Home Health Improved economic policy crucial for availability, affordability of protein in Nigeria-Experts

Improved economic policy crucial for availability, affordability of protein in Nigeria-Experts


An improved economy and policies by the government, have been identified as necessary factors for availability and affordability of protein in Nigeria, some experts have unanimously canvassed.

According to them, the need for deliberate and well-thought-out policies, aimed at making protein readily available and affordable to citizens, would automatically improve protein consumption rate in the country.

Already, the Nigerian Protein Deficiency Survey Report 2019 unveiled at the launch of the Nigerian Protein Awareness Campaign had attributed major determinants of meals in Nigeria to affordability and availability.

Speaking during the Protein Deficiency Awareness webinar on ‘Nigeria’s Food Culture and the Challenge of Protein Deficiency’, President Poultry Association of Nigeria, Mr. Ezekiel Ibrahim, said Nigeria deteriorated in protein consumption as a result of poor government and poor planning. According to him, successive governments  have paid lip service to agriculture, following the sudden discovery of crude oil.

According to him, chicken remains the best source of animal protein and that unlike in the past, when it would take three months to breed  the local chicken to the level where it will be ready for consumption, in just four weeks, a broiler could be ready for consumption.

Besides, he pointed out that an egg is now sold for N50, which ought not to be, due to the capital intensive nature of agriculture, exacerbated by a weak Naira against the US Dollar.

He explained that whereas agriculture is capital intensive, interest rates are way too high in Nigeria, compared to other countries. To reverse the trend, he canvassed for a return to agriculture, with priority given to food production.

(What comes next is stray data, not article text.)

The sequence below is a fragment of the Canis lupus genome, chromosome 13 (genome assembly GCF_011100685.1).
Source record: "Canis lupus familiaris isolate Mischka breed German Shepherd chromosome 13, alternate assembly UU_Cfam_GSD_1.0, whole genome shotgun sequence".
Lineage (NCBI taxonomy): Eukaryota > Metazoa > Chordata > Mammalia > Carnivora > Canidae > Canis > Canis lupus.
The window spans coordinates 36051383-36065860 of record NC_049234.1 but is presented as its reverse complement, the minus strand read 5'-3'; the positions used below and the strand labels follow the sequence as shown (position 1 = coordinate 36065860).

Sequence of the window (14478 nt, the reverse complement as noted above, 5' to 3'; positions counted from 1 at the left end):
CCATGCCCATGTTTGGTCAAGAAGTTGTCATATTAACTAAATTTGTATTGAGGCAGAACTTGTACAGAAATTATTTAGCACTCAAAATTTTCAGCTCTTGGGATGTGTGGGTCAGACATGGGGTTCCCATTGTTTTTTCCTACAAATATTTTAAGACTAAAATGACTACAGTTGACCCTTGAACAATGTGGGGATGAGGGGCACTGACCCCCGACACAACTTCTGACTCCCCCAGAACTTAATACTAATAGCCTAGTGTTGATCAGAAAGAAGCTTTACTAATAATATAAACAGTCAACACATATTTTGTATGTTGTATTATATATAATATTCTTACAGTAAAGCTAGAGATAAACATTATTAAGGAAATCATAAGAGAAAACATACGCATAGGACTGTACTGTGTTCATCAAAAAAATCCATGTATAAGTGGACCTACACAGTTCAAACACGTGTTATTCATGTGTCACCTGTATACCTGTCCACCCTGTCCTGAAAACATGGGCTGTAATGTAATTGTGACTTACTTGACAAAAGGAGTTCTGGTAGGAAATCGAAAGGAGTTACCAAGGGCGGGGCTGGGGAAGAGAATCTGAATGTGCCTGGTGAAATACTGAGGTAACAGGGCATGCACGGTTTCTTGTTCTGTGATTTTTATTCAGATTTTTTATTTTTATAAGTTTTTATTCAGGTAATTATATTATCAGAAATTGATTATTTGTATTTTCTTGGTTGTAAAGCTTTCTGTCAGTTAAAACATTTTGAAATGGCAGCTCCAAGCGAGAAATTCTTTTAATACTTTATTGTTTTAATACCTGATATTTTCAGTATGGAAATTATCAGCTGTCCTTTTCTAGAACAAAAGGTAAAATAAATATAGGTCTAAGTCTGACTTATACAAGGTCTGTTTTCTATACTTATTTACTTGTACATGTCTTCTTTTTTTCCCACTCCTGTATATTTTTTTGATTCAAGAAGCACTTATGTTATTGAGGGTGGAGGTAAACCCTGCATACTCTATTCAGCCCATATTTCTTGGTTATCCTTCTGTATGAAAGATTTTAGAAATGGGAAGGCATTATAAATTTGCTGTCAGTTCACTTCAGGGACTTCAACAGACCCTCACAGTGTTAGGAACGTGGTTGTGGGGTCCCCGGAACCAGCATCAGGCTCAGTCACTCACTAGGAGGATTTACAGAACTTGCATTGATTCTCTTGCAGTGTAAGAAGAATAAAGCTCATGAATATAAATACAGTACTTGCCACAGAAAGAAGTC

In addition, he called for the deliberate policy to encourage the youths to go into farming. He also decried a lack of data and planning anchored on assumptions.

“We cannot continue to assume that we are 200 million. We need reliable and transparent data,” he said, adding that dishonesty is scaring away investors.

Earlier, the Keynote speaker, Dr Omadeli Boyo, Medical Director, Pinecrest Special Hospital and public health expert took participants on a journey of meals Nigerians relish, providing a distinction between a healthy diet and those that are not healthy, especially for people in their 40s and above.

He also addressed malnutrition in Nigeria, stressing that Iron Deficiency (anaemia), protein-energy malnutrition, vitamin A deficiency and Iron deficiency, remain the main concern, adding that the Nigerian government has advised dietary diversification as a way of dealing with these deficiencies.

While commending the Federal Government’s school feeding initiative, he advised that a national programme of school feeding for pupils could also assist in eradicating these deficiencies in children.

Speaking on culture change, breaking the ice, Dr. Boyo advocated the need to sensitise communities, taking into cognisance the knowledge, attitude and practices of the various ethnic groups; confronting communities with realities, the dangers and causes of malnutrition and awareness campaigns.

Regarding the benefits of meals rich in protein; stakeholders to buy-in (women, farmers, cooperatives, traditional institutions, religious organisations, town unions, labour unions, media/film industry, institutions of learning, etc); government at all levels, through policy enactment and mass mobilisation, through the National Orientation Agency (NOA), education/educators and students, from early childhood through Universities.

As he puts it, protein can be either animal-based or plant-based. They include chicken, egg and red beef (meat-based protein) seen as a luxury in most homes and avocado pear, beans, pawpaw, ewedu leaf, cashew nut, groundnuts and almonds (plant-based protein).

He defined proteins as nutrients needed by the human body for growth and maintenance. “They are also used in membranes such as glycoprotein. When broken down into amino acid, they are used as precursors to nucleic acid,   coenzymes, hormones, immune response, cellular repairs, and other molecules essential for life. Additionally, protein is needed to form blood cells,” he noted.  


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